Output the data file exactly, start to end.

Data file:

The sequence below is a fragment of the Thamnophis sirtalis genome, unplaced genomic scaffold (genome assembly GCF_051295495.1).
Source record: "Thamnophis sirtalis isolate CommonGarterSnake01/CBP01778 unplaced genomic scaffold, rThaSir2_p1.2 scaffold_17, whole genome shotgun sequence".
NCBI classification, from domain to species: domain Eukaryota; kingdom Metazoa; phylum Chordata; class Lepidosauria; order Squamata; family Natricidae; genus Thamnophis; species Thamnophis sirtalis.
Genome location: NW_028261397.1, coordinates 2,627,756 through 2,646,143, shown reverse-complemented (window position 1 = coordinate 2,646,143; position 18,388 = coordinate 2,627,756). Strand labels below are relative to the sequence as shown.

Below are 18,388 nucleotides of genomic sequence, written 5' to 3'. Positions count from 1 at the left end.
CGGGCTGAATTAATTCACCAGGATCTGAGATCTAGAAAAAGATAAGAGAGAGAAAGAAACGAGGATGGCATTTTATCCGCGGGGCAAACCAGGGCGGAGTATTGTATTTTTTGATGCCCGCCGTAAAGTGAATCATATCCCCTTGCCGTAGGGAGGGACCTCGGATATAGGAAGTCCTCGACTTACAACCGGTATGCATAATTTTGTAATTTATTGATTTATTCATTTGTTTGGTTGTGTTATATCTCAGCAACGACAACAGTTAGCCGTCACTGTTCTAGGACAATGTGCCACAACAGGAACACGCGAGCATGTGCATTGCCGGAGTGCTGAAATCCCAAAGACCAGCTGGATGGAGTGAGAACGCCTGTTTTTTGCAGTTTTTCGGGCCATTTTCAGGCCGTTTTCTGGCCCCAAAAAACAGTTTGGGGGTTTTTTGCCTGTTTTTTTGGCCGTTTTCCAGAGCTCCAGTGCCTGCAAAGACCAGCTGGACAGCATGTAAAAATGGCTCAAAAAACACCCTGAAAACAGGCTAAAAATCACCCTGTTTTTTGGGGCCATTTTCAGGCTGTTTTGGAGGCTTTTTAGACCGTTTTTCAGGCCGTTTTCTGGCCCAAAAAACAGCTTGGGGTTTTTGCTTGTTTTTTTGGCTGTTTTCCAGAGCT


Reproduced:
The sequence below is a fragment of the Thamnophis sirtalis genome, unplaced genomic scaffold (genome assembly GCF_051295495.1).
Source record: "Thamnophis sirtalis isolate CommonGarterSnake01/CBP01778 unplaced genomic scaffold, rThaSir2_p1.2 scaffold_17, whole genome shotgun sequence".
NCBI classification, from domain to species: domain Eukaryota; kingdom Metazoa; phylum Chordata; class Lepidosauria; order Squamata; family Natricidae; genus Thamnophis; species Thamnophis sirtalis.
Genome location: NW_028261397.1, coordinates 2,627,756 through 2,646,143, shown reverse-complemented (window position 1 = coordinate 2,646,143; position 18,388 = coordinate 2,627,756). Strand labels below are relative to the sequence as shown.

Below are 18,388 nucleotides of genomic sequence, written 5' to 3'. Positions count from 1 at the left end.
CGGGCTGAATTAATTCACCAGGATCTGAGATCTAGAAAAAGATAAGAGAGAGAAAGAAACGAGGATGGCATTTTATCCGCGGGGCAAACCAGGGCGGAGTATTGTATTTTTTGATGCCCGCCGTAAAGTGAATCATATCCCCTTGCCGTAGGGAGGGACCTCGGATATAGGAAGTCCTCGACTTACAACCGGTATGCATAATTTTGTAATTTATTGATTTATTCATTTGTTTGGTTGTGTTATATCTCAGCAACGACAACAGTTAGCCGTCACTGTTCTAGGACAATGTGCCACAACAGGAACACGCGAGCATGTGCATTGCCGGAGTGCTGAAATCCCAAAGACCAGCTGGATGGAGTGAGAACGCCTGTTTTTTGCAGTTTTTCGGGCCATTTTCAGGCCGTTTTCTGGCCCCAAAAAACAGTTTGGGGGTTTTTTGCCTGTTTTTTTGGCCGTTTTCCAGAGCTCCAGTGCCTGCAAAGACCAGCTGGACAGCATGTAAAAATGGCTCAAAAAACACCCTGAAAACAGGCTAAAAATCACCCTGTTTTTTGGGGCCATTTTCAGGCTGTTTTGGAGGCTTTTTAGACCGTTTTTCAGGCCGTTTTCTGGCCCAAAAAACAGCTTGGGGTTTTTGCTTGTTTTTTTGGCTGTTTTCCAGAGCT